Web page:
Mimosaceae - Thorn-Tree family
SA Tree no 163
Normally occurring in low altitude woodland and on brackish flats. It has a single, crooked trunk, growing up to 12 m in height and is a low-branching thorn tree with typical Acacia leaves, flowers, pods and hooked thorns.
Prominent white twigs are visible through the foliage. The bark is coarse and fissured, light grey in colour, with yellow grooves that run lengthwise. (smooth, mottled grey-green and brown, or dark and rough??)
Links with animals - This is the favourite food of the giraffe.
Human uses - none
Gardening - This is not an attractive garden plant, and would need specific clay soils to grow well. It is a slow growing tree, but can be grown from seed. While is is fairly drought resistant, it is sensitive to low temperatures.
Leaves - Compound, with a pair of leaflets at the top of each feather, opposite, elliptic with a smooth margin. Medium to big for an Acacia. (2 - 5 feather pairs, 40 mm;
8 pairs of leaflets each 7 x 4 mm) Apex rounded or even slightly notched, base almost syminetric. Petiole with a conspicuous gland near the base.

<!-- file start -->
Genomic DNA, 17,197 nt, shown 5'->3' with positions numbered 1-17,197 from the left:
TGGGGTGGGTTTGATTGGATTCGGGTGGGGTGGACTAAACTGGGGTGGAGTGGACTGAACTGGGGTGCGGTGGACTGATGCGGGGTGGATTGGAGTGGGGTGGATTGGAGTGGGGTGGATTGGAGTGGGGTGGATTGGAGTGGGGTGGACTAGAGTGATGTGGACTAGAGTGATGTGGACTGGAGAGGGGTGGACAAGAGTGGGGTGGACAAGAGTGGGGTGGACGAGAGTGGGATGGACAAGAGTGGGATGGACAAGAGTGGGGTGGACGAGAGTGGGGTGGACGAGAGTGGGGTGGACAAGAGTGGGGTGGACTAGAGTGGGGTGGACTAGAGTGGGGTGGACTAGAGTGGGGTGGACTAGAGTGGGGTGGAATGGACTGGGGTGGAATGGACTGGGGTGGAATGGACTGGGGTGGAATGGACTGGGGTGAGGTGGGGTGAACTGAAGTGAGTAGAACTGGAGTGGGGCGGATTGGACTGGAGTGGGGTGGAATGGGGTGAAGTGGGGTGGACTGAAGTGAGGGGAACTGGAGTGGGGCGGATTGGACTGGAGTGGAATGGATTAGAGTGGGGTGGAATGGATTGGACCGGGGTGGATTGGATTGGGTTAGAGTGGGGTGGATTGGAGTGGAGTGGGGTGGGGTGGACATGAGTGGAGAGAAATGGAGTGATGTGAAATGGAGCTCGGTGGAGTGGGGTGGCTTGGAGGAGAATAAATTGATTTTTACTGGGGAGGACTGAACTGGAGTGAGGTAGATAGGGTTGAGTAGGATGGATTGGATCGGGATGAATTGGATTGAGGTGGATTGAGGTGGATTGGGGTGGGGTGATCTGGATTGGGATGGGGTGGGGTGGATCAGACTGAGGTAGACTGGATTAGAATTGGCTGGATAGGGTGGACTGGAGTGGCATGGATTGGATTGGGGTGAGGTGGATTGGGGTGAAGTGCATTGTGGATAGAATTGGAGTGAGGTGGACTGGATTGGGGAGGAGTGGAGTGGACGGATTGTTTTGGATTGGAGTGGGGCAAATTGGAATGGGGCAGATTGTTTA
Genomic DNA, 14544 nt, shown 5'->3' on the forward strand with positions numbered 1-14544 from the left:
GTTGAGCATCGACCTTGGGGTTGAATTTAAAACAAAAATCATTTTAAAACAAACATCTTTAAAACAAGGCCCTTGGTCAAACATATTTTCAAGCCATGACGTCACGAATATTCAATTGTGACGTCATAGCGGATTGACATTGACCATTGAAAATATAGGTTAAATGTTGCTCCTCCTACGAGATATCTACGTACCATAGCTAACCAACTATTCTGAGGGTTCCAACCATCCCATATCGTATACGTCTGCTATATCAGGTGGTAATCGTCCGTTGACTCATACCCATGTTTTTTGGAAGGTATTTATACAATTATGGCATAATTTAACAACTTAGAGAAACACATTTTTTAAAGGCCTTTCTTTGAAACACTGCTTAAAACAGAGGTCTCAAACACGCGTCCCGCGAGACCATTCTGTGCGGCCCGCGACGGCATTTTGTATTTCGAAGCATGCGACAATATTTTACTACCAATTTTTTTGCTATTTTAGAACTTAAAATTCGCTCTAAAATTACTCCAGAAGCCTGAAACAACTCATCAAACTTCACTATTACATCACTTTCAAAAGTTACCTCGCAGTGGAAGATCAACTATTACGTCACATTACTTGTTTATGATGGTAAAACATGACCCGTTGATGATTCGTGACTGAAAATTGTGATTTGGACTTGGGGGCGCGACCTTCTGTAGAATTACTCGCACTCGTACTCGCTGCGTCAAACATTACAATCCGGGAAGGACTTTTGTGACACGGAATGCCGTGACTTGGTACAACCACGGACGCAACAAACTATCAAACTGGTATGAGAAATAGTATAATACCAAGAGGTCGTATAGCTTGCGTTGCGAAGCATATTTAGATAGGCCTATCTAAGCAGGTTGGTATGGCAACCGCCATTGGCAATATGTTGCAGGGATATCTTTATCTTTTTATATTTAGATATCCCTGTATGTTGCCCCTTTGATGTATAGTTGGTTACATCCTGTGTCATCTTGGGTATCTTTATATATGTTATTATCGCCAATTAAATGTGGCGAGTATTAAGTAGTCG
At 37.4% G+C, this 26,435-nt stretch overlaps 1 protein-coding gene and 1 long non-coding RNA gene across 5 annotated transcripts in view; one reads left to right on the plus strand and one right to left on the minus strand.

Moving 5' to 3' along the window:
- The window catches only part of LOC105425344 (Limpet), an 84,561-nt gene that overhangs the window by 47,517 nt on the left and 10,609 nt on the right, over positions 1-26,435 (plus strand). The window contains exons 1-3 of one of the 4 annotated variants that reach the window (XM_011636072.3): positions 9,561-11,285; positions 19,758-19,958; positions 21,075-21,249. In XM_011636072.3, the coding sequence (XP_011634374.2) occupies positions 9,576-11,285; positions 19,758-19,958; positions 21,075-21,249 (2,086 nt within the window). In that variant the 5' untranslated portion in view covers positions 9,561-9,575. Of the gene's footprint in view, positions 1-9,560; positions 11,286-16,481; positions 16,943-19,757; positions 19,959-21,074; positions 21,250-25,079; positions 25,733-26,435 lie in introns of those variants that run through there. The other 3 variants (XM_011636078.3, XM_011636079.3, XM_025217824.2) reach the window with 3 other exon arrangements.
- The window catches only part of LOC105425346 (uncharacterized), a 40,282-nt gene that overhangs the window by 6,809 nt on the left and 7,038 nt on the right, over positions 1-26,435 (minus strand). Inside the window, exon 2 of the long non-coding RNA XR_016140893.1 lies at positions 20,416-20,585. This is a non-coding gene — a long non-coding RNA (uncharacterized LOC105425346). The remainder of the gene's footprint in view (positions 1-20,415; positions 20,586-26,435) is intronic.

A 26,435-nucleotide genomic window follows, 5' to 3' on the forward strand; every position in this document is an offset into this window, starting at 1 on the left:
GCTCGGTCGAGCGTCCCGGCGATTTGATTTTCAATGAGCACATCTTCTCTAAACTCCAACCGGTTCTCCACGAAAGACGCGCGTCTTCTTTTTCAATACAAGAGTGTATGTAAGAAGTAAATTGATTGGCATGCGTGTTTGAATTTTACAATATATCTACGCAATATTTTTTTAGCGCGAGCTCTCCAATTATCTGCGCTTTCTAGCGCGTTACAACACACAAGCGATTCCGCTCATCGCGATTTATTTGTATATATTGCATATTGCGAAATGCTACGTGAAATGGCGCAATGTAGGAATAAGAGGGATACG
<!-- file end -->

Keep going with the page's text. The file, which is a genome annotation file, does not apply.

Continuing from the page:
Flowers - White flowers spikes are normally only visible at the top of the canopy from November to January. (70 x 10 mm)
Pods - Narrow, long, flat, bean-like pods change from deep wine-red to purple-green and finally to brown-black when ripe. They are usually only visible at the top of the tree, as those lower down are eaten. Ripening time is late autumn and winter, March to July. (80 - 110 mm)
Thorns - Pairs of hooked, dark thorns are fairly close to one another.
Best places to see the Delagoa Thorn in Southern Africa:
The Delagoa Thorn is found in the Kruger National Park in the Delagoa Thorn Thickets ecozone.
Tree species of Southern Africa >> Printable Tree List <<
South African Trees >> Printable Tree List <<
The Plant Kingdom (Plantae)
Wildlife - Fauna & Flora of Southern Africa
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